4D   

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4D you probably should send drawings of this with router to Probotix along with this explanation so it is quickly understood how the change would improve their machine.   

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Len (owner/boss at Probotix) sent me a reply:    "The reason why the design ended up the way it did had a lot to do with machinability of the parts. We designed them such that almost every part had every critical measurement machined in the same operation so that flipping them or moving them to or from fixtures didn't affect the relationship of the critical features to each other."

 

He said early prototype drawings were similar to what I'd proposed.  Through iteration for machinability and mass production it evolved to the current design. 

 

I may give it one more try to revise for simpler machining. It doesn't look like there is a new Z axis to come though. 

 

4D

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Let's see .... new parts could be cut with a CNC machine and then installed.  Of course you would have to find a CNC some where.:D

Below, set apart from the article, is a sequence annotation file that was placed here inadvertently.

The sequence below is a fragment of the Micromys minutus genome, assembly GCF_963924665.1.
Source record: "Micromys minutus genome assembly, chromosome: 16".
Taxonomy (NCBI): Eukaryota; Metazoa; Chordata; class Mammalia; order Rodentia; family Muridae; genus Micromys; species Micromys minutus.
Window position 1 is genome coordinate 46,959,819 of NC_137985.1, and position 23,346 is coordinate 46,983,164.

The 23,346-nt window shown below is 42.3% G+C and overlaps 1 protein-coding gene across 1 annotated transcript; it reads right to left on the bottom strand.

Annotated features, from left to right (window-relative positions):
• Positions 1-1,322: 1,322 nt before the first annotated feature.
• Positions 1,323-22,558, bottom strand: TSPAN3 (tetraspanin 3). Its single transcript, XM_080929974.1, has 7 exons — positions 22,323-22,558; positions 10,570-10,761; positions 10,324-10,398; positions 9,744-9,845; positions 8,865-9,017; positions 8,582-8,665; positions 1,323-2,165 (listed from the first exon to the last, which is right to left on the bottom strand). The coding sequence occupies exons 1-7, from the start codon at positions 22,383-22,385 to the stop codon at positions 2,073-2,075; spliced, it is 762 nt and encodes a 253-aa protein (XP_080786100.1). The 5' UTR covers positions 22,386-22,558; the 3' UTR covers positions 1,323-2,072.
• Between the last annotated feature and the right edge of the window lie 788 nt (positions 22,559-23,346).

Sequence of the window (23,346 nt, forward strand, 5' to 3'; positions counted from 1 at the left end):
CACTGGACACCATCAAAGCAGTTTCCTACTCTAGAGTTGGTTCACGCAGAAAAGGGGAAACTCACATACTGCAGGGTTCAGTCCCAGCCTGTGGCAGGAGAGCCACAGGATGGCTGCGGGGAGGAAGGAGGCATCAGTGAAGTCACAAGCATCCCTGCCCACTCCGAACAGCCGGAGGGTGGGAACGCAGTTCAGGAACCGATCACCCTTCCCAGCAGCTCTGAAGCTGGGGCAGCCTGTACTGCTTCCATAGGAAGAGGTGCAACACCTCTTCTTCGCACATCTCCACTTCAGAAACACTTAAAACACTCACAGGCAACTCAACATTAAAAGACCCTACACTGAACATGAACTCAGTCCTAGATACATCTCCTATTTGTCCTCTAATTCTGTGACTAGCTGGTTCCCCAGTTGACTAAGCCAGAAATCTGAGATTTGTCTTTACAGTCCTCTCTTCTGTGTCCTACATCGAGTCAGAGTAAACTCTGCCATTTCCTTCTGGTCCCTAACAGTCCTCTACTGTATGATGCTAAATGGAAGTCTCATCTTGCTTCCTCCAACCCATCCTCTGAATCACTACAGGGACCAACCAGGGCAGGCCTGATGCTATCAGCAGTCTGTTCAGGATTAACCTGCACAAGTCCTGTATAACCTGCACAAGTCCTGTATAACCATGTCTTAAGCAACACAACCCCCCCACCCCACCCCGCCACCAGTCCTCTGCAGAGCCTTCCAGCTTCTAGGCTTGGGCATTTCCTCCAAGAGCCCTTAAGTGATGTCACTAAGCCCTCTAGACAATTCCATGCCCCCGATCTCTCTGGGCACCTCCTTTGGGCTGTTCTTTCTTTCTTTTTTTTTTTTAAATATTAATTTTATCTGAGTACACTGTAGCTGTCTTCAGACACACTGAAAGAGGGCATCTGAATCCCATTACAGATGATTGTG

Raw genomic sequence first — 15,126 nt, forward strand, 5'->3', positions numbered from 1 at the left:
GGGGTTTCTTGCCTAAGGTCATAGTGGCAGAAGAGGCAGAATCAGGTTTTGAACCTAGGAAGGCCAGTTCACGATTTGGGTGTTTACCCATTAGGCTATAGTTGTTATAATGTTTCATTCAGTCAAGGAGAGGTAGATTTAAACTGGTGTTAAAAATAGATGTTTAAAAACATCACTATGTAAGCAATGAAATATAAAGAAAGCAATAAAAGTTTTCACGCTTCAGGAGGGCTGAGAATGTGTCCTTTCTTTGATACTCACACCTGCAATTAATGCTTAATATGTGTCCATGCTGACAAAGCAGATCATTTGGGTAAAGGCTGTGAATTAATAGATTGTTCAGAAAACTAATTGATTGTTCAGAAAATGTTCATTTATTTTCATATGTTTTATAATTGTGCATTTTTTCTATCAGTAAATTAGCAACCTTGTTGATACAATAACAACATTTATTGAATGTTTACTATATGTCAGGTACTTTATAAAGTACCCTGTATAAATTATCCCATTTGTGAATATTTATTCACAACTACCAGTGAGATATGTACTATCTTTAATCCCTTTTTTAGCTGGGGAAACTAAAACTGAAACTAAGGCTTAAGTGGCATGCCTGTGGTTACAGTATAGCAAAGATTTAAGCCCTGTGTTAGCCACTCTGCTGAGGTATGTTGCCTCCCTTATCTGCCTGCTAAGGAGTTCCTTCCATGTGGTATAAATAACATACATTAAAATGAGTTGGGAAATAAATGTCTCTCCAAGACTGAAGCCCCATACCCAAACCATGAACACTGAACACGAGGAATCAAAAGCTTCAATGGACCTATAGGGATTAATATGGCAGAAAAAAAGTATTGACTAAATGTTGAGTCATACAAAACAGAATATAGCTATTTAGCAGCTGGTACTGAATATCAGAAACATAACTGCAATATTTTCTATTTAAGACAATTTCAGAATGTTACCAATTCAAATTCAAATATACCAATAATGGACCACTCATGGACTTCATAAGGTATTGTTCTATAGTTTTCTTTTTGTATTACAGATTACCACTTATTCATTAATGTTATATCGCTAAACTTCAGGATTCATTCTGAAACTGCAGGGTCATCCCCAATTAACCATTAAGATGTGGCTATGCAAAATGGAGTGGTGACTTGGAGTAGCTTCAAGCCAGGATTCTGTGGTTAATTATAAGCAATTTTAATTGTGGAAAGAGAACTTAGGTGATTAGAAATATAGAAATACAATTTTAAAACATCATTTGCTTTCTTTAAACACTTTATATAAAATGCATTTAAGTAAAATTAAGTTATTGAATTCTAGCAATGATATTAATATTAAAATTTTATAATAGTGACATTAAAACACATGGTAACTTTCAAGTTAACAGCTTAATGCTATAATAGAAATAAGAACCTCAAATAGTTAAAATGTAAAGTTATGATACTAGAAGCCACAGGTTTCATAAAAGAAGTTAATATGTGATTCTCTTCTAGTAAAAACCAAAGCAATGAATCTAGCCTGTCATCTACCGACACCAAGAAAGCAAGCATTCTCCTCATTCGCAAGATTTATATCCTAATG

p_toad and honesttjohn like this

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His goal was so all the parts could be machined from the top and side without needing to flip them over.   The tall vertical part of my design would need to be flipped over to be able to countersink all the bolt heads. Where I've got it though there is enough clearance to not need to countersink on the center where it attaches to the X axis bracket. Or not need to where it attaches to the top plate.  

 

I may draw up plan views of all 5 parts needed with hole layouts.   When our university opens up again for fall classes I have access to a large Multicam CNC that will cut aluminum plate. I'll use my own Meteor to try out the new parts.  I could cut a prototype set out of 1/2" BB plywood using my own CNC just to mock it up. Might be tempted to use glue and some fancy joinery to connect it all.   I've seen whole CNCs made out of plywood so it might not be bad in use functionally.  Any holes into the edge of it need a cross dowel nut.  Threads into the edge of plywood don't last.   Reminds me of an idea I had to make drop in nuts that perfectly fit a slot you could cut with a CNC.  It surprises me that no one makes such a thing already.  

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Len's reply to my latest email:   "Wouldn't it be easier to just replace the gantry uprights with taller ones? Because that is something coming down the pipeline."

 

Taller gantry uprights!

 

I replied to him with warning....  when the Z axis as currently designed gets down in the bottom of its 5" travel there is more moment/twisting force against the bearings.  Our Nebula will vibrate badly when profile cutting in the Y direction in dense hardwoods.  This is with the existing gantry height and Z axis.  

 

4D